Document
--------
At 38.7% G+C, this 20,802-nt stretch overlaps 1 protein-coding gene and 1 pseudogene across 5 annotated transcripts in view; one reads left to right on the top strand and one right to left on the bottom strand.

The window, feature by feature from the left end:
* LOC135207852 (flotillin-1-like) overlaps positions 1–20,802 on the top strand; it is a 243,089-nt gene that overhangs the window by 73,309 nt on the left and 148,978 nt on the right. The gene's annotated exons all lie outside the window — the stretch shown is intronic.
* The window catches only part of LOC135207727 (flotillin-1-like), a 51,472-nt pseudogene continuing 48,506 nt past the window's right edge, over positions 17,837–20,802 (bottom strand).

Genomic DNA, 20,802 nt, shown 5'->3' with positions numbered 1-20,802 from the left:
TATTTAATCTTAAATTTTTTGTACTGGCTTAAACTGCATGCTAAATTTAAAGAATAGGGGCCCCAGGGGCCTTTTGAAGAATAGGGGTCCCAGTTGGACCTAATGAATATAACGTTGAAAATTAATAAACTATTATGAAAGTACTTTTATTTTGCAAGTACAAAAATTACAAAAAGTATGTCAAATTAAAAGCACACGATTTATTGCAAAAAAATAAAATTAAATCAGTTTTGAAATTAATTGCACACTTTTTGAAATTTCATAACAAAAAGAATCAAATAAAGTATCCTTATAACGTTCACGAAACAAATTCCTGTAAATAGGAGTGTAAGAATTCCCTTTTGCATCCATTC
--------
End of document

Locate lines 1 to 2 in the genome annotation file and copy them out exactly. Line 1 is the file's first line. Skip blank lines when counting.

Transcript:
At 38.7% G+C, this 20,802-nt stretch overlaps 1 protein-coding gene and 1 pseudogene across 5 annotated transcripts in view; one reads left to right on the top strand and one right to left on the bottom strand.

The window, feature by feature from the left end: